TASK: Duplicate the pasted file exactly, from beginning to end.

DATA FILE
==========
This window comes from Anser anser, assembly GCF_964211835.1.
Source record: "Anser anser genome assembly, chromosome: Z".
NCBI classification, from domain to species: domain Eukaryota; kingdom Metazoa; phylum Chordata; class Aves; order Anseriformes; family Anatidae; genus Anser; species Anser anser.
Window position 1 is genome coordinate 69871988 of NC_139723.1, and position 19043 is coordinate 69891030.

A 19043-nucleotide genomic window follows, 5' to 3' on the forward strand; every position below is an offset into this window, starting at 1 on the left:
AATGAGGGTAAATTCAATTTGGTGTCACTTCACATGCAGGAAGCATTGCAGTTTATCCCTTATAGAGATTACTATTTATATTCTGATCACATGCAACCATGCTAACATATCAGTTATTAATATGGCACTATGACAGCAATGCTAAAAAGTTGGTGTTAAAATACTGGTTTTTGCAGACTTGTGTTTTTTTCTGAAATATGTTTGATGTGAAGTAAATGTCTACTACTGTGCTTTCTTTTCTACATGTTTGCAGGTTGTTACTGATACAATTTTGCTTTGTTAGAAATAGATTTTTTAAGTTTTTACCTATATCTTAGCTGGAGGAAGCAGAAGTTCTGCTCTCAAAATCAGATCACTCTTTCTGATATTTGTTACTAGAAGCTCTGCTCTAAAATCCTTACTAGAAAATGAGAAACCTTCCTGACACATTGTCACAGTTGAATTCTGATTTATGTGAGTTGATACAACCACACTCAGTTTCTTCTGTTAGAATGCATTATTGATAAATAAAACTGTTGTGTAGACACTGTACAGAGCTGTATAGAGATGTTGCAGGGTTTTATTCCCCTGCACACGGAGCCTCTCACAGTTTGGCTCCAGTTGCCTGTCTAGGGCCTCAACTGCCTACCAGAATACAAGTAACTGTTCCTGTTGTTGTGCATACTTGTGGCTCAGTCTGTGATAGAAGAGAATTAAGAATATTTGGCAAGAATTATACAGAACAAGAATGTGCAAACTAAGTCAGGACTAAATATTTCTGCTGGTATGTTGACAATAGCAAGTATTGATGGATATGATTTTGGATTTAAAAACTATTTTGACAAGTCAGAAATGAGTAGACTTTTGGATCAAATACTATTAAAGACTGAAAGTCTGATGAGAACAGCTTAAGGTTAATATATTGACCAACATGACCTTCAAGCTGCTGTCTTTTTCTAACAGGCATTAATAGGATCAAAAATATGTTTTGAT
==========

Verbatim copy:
This window comes from Anser anser, assembly GCF_964211835.1.
Source record: "Anser anser genome assembly, chromosome: Z".
NCBI classification, from domain to species: domain Eukaryota; kingdom Metazoa; phylum Chordata; class Aves; order Anseriformes; family Anatidae; genus Anser; species Anser anser.
Window position 1 is genome coordinate 69871988 of NC_139723.1, and position 19043 is coordinate 69891030.

A 19043-nucleotide genomic window follows, 5' to 3' on the forward strand; every position below is an offset into this window, starting at 1 on the left:
AATGAGGGTAAATTCAATTTGGTGTCACTTCACATGCAGGAAGCATTGCAGTTTATCCCTTATAGAGATTACTATTTATATTCTGATCACATGCAACCATGCTAACATATCAGTTATTAATATGGCACTATGACAGCAATGCTAAAAAGTTGGTGTTAAAATACTGGTTTTTGCAGACTTGTGTTTTTTTCTGAAATATGTTTGATGTGAAGTAAATGTCTACTACTGTGCTTTCTTTTCTACATGTTTGCAGGTTGTTACTGATACAATTTTGCTTTGTTAGAAATAGATTTTTTAAGTTTTTACCTATATCTTAGCTGGAGGAAGCAGAAGTTCTGCTCTCAAAATCAGATCACTCTTTCTGATATTTGTTACTAGAAGCTCTGCTCTAAAATCCTTACTAGAAAATGAGAAACCTTCCTGACACATTGTCACAGTTGAATTCTGATTTATGTGAGTTGATACAACCACACTCAGTTTCTTCTGTTAGAATGCATTATTGATAAATAAAACTGTTGTGTAGACACTGTACAGAGCTGTATAGAGATGTTGCAGGGTTTTATTCCCCTGCACACGGAGCCTCTCACAGTTTGGCTCCAGTTGCCTGTCTAGGGCCTCAACTGCCTACCAGAATACAAGTAACTGTTCCTGTTGTTGTGCATACTTGTGGCTCAGTCTGTGATAGAAGAGAATTAAGAATATTTGGCAAGAATTATACAGAACAAGAATGTGCAAACTAAGTCAGGACTAAATATTTCTGCTGGTATGTTGACAATAGCAAGTATTGATGGATATGATTTTGGATTTAAAAACTATTTTGACAAGTCAGAAATGAGTAGACTTTTGGATCAAATACTATTAAAGACTGAAAGTCTGATGAGAACAGCTTAAGGTTAATATATTGACCAACATGACCTTCAAGCTGCTGTCTTTTTCTAACAGGCATTAATAGGATCAAAAATATGTTTTGAT